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I have a lenovo laptop with 5th gen Intel i5 and 4gb RAM. Its running on Windows 10. Being tech savvy I couldn't resist myself from using Linux based OS. With all the research I did I finally came down to Ubuntu and mint. But I am confused between this 2 so I decided to install both and check them out for a few days before finalising on 1. So my question is with the specs of my laptop can I run all 3 OS side by side without any lag or overburdening my laptop? If not will it work if I upgrade my RAM to 8gb or more and can I at least install 2 OS side by side with 4gb RAM?

Thanks in advance.

  • Yes , you should be fine ....are you going to partition your disk ... or will you use something like virtualbox ? – zee Oct 19 '15 at 18:14
  • @NullSoulException Partition. Is virtualbox more advantageous then partitioning? – devansh Oct 19 '15 at 18:16
  • yes , its way better and easier to get rid of any of the OS. – zee Oct 19 '15 at 18:18
  • I will write steps on how to do this as an answer, so stay tuned . – zee Oct 19 '15 at 18:19
  • virtualization is better. But for learning purpose you can first try installing them in different partitions, and try to choose among one of them during boot. Once you know how to do this, you can choose one OS, and run other two in vrtualbox. – sps Oct 19 '15 at 18:19
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I'm not quite sure if you know that there can only be 1 operating system on a machine at at time (except for virtualization, but that's not important). The image of the operating system can be written to the hard disk so that it's loaded onto the CPU at boot, but that doesn't mean that multiple OS's can occupy the same CPU simultaneously. That would cause chaos.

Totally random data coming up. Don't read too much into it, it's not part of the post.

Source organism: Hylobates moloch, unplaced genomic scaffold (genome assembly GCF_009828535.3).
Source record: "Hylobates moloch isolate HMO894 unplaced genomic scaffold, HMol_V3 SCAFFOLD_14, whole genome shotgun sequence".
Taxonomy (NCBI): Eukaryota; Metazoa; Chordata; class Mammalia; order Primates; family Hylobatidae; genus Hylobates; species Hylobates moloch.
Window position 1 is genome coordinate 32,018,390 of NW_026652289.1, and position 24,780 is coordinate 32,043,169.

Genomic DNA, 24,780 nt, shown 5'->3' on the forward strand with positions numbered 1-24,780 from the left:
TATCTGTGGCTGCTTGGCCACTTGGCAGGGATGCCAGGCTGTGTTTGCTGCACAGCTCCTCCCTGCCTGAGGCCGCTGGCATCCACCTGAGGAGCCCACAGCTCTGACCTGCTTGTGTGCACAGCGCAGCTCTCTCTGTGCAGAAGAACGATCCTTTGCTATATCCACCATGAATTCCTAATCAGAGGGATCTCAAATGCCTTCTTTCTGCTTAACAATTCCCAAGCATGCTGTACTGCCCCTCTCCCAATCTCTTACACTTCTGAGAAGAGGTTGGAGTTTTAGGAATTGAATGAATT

That being said, it is possible for one to install three different OS's onto the disk, but you'll basically have to boot up each one separately each time.

If you're looking to test-drive Mint, you can go to the download page, get the '.iso' file, and burn it to a flash drive to test it out. If your computer doesn't automatically boot from the flash drive at startup, you may need to change the boot order in your computer's BIOS temporarily.

The reason that I suggest this method is that Linux Mint provides a test-drive version of itself with no permanent change to the disk; everything is lost from RAM when you shut the computer down again. Ubuntu provides a disk image, too, but I'm not sure if you will be able to burn this image to a flash drive as with Linux Mint, since I know that Mint uses a special cross-medium image.

If you're thinking of dual- or triple-booting your computer, just forget it ever existed now. This breaks stuff. If you must, put the Linux distro in a virtual machine or on another computer, since Windows and Linux are at each other's throats even being on the same hard drive.

  • That helps a lot. I guess I'll first try both Ubuntu and mint on bootable USB and then after deciding 1 between them I'll install that with Windows 10 using partitions – devansh Oct 19 '15 at 18:22
  • I will respect your choice no matter what you decide; however, I warn you that dual partitioning is a bad idea. You basically have to booby-trap some BIOS functions in order to make this work correctly. Also, you must be careful to avoid data loss if you can. Finally, Mint is a fork of Ubuntu that I run since it is more widely supported, has far fewer security holes, and isn't partially focused on business like Ubuntu is. – Mr. Minty Fresh Oct 19 '15 at 18:28